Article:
President Donald Trump on Thursday lashed out at a Supreme Court ruling that effectively blocked his administration from adding a question about citizenship to the 2020 U.S. census, suggesting he could delay the survey.
Kelly Laco, a spokesperson for the Department of Justice, said, “We are disappointed by the Supreme Court’s decision today. The Department of Justice will continue to defend this Administration’s lawful exercises of executive power.”
Trump’s tweets came hours after the Supreme Court, in a surprise move, declined to allow his administration to add a citizenship question to the census. While the Trump administration said it needed the question to better enforce the Voting Rights Act, the court said that rationale seemed “contrived.”
The court ordered the case back to a lower court for further review, which appeared to effectively block the question because the Census Bureau says the forms for the survey need to start being printed on July 1.
A census to count every living person in the United States is mandated by the Constitution to take place once every 10 years. The official date for the 2020 census is April 1, though people can begin to respond in the weeks before that day. Preparations for the census have been underway for years.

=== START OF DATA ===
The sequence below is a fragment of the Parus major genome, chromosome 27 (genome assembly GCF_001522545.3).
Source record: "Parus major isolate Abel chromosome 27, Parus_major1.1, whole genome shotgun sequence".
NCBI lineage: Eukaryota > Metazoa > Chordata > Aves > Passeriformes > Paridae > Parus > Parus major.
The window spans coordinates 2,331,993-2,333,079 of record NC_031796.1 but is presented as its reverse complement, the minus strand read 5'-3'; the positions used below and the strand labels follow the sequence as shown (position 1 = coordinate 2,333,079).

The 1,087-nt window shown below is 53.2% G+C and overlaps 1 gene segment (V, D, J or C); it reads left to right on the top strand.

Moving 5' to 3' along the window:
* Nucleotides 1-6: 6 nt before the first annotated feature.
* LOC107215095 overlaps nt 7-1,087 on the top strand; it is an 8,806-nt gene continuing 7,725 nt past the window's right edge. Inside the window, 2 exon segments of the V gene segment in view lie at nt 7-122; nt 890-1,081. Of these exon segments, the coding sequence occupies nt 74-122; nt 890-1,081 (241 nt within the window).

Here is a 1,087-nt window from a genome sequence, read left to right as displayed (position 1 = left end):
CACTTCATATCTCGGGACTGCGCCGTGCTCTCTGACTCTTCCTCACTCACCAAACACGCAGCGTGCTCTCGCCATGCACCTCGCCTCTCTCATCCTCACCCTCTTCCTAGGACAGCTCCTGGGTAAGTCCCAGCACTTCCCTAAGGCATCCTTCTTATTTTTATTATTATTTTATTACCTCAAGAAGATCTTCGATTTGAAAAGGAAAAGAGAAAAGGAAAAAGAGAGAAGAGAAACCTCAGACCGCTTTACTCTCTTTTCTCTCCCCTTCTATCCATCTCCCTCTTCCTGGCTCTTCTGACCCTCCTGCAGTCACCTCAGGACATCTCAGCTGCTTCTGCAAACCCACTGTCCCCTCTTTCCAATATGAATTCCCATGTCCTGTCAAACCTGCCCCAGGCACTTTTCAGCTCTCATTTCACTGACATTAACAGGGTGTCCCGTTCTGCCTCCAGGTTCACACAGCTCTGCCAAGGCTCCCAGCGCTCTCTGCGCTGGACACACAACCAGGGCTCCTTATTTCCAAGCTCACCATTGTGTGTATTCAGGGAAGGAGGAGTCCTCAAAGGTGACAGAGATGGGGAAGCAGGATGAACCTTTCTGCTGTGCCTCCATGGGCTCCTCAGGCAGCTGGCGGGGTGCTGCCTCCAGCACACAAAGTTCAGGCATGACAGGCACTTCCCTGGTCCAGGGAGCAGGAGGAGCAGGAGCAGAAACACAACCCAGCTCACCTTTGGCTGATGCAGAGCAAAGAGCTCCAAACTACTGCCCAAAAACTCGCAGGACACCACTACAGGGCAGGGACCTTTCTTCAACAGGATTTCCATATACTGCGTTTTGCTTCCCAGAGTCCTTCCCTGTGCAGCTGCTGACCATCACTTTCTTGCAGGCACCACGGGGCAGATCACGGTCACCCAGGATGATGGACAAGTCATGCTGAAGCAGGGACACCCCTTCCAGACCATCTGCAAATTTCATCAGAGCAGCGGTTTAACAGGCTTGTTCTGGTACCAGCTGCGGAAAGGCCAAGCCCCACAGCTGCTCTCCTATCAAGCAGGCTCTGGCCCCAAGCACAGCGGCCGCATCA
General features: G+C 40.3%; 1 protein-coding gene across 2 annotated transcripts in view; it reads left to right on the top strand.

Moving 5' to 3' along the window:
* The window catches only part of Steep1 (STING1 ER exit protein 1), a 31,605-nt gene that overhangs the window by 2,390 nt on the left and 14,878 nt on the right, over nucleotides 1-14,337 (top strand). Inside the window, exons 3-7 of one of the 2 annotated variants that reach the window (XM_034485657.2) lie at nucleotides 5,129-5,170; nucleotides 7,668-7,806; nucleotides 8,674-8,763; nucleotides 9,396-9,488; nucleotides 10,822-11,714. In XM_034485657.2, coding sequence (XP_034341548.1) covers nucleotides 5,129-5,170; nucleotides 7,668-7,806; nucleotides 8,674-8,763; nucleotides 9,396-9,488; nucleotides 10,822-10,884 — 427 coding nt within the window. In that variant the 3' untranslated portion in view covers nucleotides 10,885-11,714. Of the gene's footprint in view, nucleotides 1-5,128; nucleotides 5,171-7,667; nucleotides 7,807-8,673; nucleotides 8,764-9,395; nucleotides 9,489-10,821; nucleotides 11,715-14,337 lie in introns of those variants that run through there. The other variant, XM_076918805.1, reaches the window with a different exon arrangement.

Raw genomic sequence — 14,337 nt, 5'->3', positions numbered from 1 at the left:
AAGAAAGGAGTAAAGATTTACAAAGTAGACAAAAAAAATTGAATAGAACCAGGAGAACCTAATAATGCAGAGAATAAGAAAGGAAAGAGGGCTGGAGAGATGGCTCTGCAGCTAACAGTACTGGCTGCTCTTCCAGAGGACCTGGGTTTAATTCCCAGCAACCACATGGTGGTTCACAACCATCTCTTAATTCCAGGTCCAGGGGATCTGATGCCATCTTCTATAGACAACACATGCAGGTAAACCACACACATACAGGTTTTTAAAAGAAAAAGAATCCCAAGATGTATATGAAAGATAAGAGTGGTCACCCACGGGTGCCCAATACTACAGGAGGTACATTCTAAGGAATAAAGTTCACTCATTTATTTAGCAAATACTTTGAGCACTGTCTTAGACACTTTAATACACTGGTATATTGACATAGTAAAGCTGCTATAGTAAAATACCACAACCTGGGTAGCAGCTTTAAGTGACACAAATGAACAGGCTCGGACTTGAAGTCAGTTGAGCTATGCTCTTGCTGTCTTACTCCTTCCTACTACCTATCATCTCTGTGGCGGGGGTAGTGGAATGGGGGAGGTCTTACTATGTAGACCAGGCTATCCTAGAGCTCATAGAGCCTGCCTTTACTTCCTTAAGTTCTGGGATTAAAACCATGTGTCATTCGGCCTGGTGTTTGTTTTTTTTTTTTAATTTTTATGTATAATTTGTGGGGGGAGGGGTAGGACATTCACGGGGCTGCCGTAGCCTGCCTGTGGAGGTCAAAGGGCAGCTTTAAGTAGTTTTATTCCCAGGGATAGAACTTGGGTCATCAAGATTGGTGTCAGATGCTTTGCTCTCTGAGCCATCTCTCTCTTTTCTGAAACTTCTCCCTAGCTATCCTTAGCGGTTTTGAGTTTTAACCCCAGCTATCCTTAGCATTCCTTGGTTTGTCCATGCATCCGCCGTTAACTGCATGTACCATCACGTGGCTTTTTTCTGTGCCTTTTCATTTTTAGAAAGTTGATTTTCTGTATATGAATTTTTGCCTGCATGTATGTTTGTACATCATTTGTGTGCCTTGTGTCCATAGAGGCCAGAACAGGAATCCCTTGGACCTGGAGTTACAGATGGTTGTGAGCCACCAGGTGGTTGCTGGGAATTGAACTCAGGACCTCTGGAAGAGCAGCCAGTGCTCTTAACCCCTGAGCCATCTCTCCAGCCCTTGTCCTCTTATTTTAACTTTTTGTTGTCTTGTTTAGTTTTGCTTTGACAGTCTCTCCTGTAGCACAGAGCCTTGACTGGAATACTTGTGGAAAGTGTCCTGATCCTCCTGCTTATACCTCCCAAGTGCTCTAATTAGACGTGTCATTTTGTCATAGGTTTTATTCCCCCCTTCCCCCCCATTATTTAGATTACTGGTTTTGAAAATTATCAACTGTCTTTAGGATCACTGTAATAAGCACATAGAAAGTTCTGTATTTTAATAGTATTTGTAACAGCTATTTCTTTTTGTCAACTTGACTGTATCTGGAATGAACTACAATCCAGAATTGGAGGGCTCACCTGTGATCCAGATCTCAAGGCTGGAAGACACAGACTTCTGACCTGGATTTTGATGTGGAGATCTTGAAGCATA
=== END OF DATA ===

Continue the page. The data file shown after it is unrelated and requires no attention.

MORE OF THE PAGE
Civil rights groups sued the Trump administration over the citizenship question, arguing that it would discourage people of color from participating and effectively give more power to Republicans and non-Hispanic whites. By the Census Bureau’s own analysis, millions of people could be left out. Activists say that because census responses power redistricting, inaccurate information could lead to dramatic electoral consequences.
“If the citizenship question is part of the survey and there is a sizable undercount, states with large immigrant populations could very well lose political representation in Congress,” according to the American Civil Liberties Union. “Depressing census response rates in already underrepresented communities will allow politicians to draw even more skewed legislative districts and further dilute the political power of these communities.”
Activists cheered Thursday’s decision but cautioned that some damage may have already been done.
“We know that even the specter of the citizenship question has intensified this climate of fear. And even in the best of times without a citizenship question, the work to get to an accurate count is one of the most challenging operations in peacetime America,” said Vanita Gupta, president and CEO of the Leadership Conference on Civil and Human Rights. “After today’s decision, which we all hail as a huge win for democracy in this country, we also know our work isn’t over.”
This story has been updated to include comment from the Justice Department.